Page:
The problem with this whole thing is... it would not have been a huge problem if QT didn't compare his movie to roots... whether you agreed with QT or the cast of Roots is irrelivent... qt should have spoken about his movie and what that meant to him instead of ragging on the "Roots" series, it had no real baring. QT can have his opinion yes... but so can everyone else. It's funny how the black folks taking up for Quentin sort of remind me of the actual slaves... one person "BLUTOPLAZ" even sounded like an old field slave that wants to get inside the masters house, and QT was his master. He ripped roots to shreds and latched on to the masters rendition. Like I said QT can say what he wants but he started this by comparing apples to oranges in the first place. So those QT lovers who can't see the forest from the trees... remember like many of you stated QT can give his opinion, but the opinions have to go both ways. You can't say that he can give his but no one else can... especially if they don't agree with yours. QT was wrong for even comparing the two movies and if you black folks can't see that... then I pity you because you have now become the slave and QT is your master...

  • monkeysuit | February 10, 2013 9:24 PM

    No, Sergio is generalizing. Sarcasm is equally misinterpreted (and used) by all races....atleast those in America. When you start crossing cultures... that's a different story. Sergio is basing his facts on thin air.

  • sergio | February 10, 2013 2:55 PM

    Sergio is wrong (shocker!) No Sergio is always

  • sergio | February 10, 2013 2:53 PM

    "Sergio mentioned something a few years back about how sarcasm, satire, etc. often escapes many Black people, for whatever reasons."

    Yes I said that and I still stand by that comment. Even more so. a lot of us take everything, even the most insipid remark, way too literally

  • BluTopaz | February 9, 2013 10:34 PM

    I guess some people have to be hit over the head with a sledgehammer.

  • getthesenets | February 9, 2013 8:05 PM

    agree with Cindy

    I thought the comments were trolling or attention seeking.

    format of the blog doesn't really lend itself to familiarity, not as much as a web forum.

    sarcasm is subtle

  • monkeysuit | February 9, 2013 6:36 PM

    Um, Chappelle? Sergio is wrong (shocker!). Black people aren't any less sarcastic or satirical than anyone else. Let her just be the slow one. Don't throw us all under the bus. kthxbye!

  • BluTopaz | February 9, 2013 6:25 PM

    @CINDY: "just to let you know that this is a serious issue in our culture."

    clutching the pearls... REALLLY?!! Say it ain't so!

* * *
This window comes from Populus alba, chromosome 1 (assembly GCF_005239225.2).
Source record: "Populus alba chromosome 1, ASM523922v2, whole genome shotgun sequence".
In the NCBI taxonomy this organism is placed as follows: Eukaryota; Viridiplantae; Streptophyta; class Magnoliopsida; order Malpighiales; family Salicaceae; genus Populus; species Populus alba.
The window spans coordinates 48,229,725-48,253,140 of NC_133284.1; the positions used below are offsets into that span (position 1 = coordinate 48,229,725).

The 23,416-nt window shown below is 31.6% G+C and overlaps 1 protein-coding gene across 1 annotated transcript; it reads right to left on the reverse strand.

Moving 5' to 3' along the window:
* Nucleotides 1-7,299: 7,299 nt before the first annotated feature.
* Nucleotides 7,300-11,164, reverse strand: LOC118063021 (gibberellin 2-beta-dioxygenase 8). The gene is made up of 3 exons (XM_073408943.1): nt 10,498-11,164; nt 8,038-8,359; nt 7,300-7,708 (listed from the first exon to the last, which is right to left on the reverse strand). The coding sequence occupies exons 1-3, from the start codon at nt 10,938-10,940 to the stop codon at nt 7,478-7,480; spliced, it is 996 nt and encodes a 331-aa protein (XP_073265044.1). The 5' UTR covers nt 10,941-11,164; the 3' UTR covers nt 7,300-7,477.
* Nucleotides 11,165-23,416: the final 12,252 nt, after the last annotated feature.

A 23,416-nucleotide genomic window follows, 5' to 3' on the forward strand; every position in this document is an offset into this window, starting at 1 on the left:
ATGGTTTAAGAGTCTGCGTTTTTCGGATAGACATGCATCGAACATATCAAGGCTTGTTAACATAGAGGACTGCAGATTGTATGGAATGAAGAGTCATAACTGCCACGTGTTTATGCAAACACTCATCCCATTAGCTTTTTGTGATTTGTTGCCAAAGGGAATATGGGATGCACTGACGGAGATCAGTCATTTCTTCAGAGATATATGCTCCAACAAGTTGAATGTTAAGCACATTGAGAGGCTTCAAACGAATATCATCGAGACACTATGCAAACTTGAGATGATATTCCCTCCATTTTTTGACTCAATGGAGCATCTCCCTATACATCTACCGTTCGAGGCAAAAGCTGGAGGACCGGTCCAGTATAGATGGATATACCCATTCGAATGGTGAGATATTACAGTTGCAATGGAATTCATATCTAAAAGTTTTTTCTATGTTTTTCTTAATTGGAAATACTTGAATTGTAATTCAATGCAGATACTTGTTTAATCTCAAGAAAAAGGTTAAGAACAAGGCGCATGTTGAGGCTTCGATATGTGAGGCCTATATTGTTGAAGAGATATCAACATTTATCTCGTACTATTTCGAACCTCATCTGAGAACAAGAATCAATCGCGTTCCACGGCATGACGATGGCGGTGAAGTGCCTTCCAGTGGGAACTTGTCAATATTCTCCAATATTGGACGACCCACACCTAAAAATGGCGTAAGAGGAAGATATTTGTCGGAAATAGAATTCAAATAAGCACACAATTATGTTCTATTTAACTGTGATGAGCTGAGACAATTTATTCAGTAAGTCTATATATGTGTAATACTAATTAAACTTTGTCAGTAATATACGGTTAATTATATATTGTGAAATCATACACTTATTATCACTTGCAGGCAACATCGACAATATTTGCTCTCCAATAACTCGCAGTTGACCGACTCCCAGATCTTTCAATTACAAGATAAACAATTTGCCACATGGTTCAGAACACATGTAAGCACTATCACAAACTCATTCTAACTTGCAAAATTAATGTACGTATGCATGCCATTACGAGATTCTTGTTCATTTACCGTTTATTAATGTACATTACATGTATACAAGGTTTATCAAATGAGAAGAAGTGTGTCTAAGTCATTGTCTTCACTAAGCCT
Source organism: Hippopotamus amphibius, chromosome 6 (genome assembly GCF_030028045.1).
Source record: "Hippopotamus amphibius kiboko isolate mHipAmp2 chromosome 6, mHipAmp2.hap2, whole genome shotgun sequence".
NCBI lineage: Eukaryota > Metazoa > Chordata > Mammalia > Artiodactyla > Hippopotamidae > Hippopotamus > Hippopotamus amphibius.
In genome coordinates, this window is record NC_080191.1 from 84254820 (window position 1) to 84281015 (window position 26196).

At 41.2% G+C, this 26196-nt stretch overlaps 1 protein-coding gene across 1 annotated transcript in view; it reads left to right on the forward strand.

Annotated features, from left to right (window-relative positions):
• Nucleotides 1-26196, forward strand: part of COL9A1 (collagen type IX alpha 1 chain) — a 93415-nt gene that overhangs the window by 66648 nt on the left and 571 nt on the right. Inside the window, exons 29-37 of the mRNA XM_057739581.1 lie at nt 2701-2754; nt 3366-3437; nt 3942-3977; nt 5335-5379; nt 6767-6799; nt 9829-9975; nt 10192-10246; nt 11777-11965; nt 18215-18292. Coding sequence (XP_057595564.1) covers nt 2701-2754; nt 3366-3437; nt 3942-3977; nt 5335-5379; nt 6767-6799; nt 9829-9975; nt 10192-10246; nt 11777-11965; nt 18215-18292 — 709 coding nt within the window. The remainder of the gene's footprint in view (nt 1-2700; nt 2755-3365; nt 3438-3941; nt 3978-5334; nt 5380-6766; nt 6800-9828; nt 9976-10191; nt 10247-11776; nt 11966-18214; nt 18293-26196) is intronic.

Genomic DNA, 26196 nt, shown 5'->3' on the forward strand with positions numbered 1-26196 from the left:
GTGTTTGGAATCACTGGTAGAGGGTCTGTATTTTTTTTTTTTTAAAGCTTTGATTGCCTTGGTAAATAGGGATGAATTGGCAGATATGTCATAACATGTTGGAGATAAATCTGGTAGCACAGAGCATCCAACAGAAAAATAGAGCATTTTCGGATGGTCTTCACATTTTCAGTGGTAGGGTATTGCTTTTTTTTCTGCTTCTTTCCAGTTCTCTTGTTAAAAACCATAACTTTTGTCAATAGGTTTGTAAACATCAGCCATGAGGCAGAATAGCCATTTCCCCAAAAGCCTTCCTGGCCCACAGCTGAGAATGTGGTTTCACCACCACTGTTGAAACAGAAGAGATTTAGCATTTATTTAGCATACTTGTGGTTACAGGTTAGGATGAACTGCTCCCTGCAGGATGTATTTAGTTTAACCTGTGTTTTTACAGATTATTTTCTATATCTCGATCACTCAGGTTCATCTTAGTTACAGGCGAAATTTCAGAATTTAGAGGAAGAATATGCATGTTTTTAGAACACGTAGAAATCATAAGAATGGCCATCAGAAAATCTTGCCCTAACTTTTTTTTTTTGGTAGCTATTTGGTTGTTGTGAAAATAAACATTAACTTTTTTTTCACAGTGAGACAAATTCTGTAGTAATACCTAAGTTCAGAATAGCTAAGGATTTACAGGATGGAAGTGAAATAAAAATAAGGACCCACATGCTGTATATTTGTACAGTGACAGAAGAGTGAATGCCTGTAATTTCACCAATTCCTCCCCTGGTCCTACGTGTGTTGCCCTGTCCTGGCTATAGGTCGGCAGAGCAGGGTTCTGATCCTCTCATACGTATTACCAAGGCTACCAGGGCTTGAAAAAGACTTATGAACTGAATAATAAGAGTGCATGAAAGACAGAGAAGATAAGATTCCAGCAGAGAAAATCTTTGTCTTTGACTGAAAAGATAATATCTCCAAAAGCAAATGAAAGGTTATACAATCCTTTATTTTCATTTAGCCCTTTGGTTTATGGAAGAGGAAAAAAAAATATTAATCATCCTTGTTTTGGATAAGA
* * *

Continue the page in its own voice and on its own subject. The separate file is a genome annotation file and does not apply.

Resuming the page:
"Not understanding what you meant by "newbie" but FYI I'm a grown-up so newbie doesn't apply to me in any way, shape or form"

    It's always amazing to me when someone doesn't mind broadcasting how dumb they are, even anonymously. If you are unable to grasp that my comment was LAMPOONING (google that, since we know polysyllabic words escape you) slave catchers, then your happy simpleton behind can have a seat right next to them. And you let us know what grade you get on your Black Studies 101 class, 'k?

    @CAREY: Thanks man, and I remember you saying something like "yo momma" and it actually made me laugh. Sergio mentioned something a few years back about how sarcasm, satire, etc. often escapes many Black people, for whatever reasons. This chick here is Exhibit A.

  • CareyCarey | February 9, 2013 5:21 PM

    Ms. Cindy, Blutopaz and I have had our share of "battles". In the heat of debates, she has called me a handkerchief wearing lawn jockey and I might have said "yo' momma". But in the end, over the years, we've come to respect each other's opinions. I mean, we know where each other stands on the many issues that hit this board, so we don't go "there"... if we don't have to.

    So in her defense, when you call someone a field slave, you should expect some type of kick-back. And to be honest, her statement (that you apparently referenced) was easily recognizable as sarcasm to everyone except YOU. I mean, come on "Signed, Sycophant Negro Committee Who Stay Bragging About Being Played by Whitefolks"

    Duh.... who would brag about being played by white folks? Not to mention calling themselves a proud bootlicker? So, considering the fact that YOU called her out and YOU missed a fundamental form of sarcasm, the word "dummy" might be seen as a slap on the wrist.

  • cindy | February 9, 2013 3:54 PM